Secondary Logo

Journal Logo

Institutional members access full text with Ovid®

Biomechanical Evaluation of an Expandable Cage in Single-Segment Posterior Lumbar Interbody Fusion

Bhatia, Nitin N., MD; Lee, Kenneth H., BS; Bui, Christopher N. H., BS; Luna, Mario, MD; Wahba, George M., MD; Lee, Thay Q., PhD

doi: 10.1097/BRS.0b013e3182226ba6

Study Design. Controlled laboratory study.

Objective. To evaluate the biomechanical characteristics of a new expandable interbody cage in single-segment posterior lumbar interbody fusion (PLIF) using cadaveric lumbar spines.

Summary of Background Data. One of the popular methods of treating lumbar spine pathologies involves a posterior lumbar interbody fusion using bilateral interbody nonexpandable cages. However, this method can require extensive bony removal and nerve root retraction. Expandable interbody cages may decrease the risk associated with PLIFs.

Methods. Biomechanical testing was performed on 5 fresh frozen L4/L5 mobile functional spinal units using a custom testing system that permits 6 df and a digital video digitizing system. The specimens were tested intact, postdiscectomy, after interbody cage placement, and after cage placement and pedicle screw fixation. Each specimen was tested from 0.5 to 8.0 N·m for extension, flexion, lateral bending, and rotation, and from 5 to 300 N for axial compression. The angular displacement, stiffness, disc height, and sagittal alignment were determined.

Results. When the cage was supplemented with pedicle screw fixation, the mean angular displacement for rotation and lateral bending was significantly less than all other conditions (P < 0.05). The percentage range of motion (% ROM) showed a statistically significant decrease in lateral bending (P < 0.05) for cage alone vs. postdiscectomy. For the pedicle screw construct, rotation showed a significantly lower percentage ROM compared with all other constructs (P < 0.05), and lateral bending and extension-flexion showed a significantly lower percentage ROM compared with postdiscectomy (P < 0.05). For all motions, stiffness of the cage and pedicle screw construct was greater than intact, with only rotation showing a statistically significant increase (P < 0.05). Anterior disc height was restored to intact after cage alone (P < 0.05). Sagittal alignment did not show statistically significant differences.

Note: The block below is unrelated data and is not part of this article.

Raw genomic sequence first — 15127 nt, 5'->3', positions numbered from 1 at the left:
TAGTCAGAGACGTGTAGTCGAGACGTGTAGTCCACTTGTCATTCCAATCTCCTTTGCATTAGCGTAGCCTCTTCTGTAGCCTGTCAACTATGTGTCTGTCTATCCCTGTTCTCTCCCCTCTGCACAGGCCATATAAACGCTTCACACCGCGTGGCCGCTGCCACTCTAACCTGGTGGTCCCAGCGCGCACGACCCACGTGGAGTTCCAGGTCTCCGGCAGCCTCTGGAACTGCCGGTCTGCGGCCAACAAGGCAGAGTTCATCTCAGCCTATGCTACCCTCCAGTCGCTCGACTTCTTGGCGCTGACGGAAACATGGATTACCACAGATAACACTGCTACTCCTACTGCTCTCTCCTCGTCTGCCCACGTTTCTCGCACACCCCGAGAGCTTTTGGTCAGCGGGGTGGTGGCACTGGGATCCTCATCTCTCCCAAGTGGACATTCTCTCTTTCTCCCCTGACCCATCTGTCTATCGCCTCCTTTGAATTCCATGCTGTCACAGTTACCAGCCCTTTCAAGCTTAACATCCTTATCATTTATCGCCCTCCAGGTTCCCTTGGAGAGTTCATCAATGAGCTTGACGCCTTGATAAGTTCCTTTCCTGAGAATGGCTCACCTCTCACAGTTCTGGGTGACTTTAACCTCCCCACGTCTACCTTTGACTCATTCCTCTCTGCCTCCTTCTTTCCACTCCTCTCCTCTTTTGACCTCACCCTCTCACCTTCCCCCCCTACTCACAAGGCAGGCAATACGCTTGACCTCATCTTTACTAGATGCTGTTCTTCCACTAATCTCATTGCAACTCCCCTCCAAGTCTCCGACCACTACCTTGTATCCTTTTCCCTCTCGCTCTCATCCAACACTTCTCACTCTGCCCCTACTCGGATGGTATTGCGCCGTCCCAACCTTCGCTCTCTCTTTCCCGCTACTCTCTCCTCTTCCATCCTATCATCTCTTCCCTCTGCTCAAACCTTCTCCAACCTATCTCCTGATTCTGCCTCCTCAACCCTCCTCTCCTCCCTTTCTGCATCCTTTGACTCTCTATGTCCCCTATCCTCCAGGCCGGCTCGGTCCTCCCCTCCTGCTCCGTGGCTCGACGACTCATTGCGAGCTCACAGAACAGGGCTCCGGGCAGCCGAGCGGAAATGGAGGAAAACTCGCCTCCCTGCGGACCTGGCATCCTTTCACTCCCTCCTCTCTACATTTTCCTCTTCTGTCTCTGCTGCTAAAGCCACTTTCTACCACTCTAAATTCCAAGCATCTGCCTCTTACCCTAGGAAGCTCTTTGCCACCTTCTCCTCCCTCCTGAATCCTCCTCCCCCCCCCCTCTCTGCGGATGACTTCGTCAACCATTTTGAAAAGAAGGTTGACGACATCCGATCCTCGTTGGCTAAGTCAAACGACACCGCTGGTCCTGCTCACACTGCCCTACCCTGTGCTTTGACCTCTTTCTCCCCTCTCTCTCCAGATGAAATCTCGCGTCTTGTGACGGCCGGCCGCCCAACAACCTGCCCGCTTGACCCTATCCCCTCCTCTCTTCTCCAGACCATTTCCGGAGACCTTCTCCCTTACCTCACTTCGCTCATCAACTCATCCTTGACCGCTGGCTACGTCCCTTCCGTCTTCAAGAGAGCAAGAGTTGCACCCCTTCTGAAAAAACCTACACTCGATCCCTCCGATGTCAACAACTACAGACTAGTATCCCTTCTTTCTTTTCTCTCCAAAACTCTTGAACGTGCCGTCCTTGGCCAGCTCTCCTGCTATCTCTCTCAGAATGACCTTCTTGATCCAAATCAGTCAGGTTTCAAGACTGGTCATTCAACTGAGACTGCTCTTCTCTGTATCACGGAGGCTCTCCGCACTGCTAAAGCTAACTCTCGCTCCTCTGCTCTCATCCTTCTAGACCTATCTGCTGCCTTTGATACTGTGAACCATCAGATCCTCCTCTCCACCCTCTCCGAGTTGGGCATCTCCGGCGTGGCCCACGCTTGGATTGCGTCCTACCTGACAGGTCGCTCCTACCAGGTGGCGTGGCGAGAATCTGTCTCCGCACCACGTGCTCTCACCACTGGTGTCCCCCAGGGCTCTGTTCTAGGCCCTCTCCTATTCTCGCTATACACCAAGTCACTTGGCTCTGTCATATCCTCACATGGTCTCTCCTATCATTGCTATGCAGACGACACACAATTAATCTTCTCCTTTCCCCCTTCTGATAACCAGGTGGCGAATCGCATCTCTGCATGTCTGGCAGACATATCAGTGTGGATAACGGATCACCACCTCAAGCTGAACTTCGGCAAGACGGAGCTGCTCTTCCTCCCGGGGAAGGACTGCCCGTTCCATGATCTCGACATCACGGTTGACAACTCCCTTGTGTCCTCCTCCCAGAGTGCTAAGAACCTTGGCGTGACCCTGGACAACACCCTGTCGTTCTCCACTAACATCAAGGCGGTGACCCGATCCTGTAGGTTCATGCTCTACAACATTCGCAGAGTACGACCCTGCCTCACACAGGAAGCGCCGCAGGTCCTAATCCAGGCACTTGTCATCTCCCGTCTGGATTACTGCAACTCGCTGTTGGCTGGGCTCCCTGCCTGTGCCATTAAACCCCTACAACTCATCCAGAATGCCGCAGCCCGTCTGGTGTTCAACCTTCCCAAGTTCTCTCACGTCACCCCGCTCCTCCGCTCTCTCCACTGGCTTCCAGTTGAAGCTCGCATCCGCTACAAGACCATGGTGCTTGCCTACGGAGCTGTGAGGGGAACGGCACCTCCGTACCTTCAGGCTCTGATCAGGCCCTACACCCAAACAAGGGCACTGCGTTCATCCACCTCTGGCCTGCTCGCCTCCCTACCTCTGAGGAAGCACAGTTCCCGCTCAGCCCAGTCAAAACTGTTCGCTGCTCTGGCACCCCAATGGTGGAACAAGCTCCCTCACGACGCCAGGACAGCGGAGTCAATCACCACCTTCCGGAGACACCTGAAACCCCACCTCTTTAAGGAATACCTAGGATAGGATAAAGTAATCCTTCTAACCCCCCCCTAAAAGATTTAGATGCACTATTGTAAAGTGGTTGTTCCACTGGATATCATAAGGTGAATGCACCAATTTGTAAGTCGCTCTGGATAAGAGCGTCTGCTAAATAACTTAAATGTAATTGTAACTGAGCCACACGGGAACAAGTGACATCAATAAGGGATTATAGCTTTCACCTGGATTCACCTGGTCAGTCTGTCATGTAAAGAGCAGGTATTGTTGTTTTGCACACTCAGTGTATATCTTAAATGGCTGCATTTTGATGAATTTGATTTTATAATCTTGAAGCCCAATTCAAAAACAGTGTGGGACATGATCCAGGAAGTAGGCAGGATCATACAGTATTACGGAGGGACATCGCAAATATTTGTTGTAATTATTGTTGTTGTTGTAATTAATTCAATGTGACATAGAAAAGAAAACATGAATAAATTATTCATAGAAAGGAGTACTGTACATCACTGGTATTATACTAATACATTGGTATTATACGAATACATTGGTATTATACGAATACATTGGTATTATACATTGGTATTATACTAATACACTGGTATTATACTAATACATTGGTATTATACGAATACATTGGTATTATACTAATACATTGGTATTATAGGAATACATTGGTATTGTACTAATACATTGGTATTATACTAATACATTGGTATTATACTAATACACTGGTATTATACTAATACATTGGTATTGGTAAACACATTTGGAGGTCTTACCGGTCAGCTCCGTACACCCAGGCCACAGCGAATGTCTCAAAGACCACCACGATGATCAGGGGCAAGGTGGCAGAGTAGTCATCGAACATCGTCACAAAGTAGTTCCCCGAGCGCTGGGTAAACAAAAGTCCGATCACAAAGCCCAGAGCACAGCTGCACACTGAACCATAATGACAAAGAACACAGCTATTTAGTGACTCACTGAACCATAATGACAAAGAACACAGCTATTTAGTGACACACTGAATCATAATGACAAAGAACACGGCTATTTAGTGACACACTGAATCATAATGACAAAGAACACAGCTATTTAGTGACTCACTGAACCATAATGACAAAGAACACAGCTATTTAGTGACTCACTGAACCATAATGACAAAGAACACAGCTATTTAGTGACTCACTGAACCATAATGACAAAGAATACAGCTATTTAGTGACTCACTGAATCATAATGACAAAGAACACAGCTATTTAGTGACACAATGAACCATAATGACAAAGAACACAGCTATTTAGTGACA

Conclusion. PLIF using expandable lumbar interbody cage requires pedicle screw fixation.

This study used 5 cadaveric lumbar spines to evaluate the biomechanical characteristics of an expandable cage in a single-segment posterior lumbar interbody fusion (PLIF). The findings from this study show that using the cage alone, stability improved but was restored to intact levels only following posterior pedicle screw fixation. Disc height was restored, even exceeding intact height.

From the Orthopaedic Biomechanics Laboratory, VA Healthcare System, Long Beach, California Department of Orthopaedic Surgery, University of California, Irvine, CA.

Address correspondence and reprint requests to Thay Q. Lee, PhD, Orthopaedic Biomechanics Laboratory, VA Long Beach Healthcare System (09/151), 5901 East 7th St, Long Beach, CA 90822; E-mail:

Acknowledgement date: March 8, 2010. Revision date: April 8, 2011. Acceptance date: April 25, 2011.

The device(s)/drug(s) is/are FDA-approved or approved by the corresponding national agency for this indication.

Federal funds were received in support of this work. No benefits in any form have been or will be received from a commercial party related directly or indirectly to the subject of this manuscript.

© 2012 Lippincott Williams & Wilkins, Inc.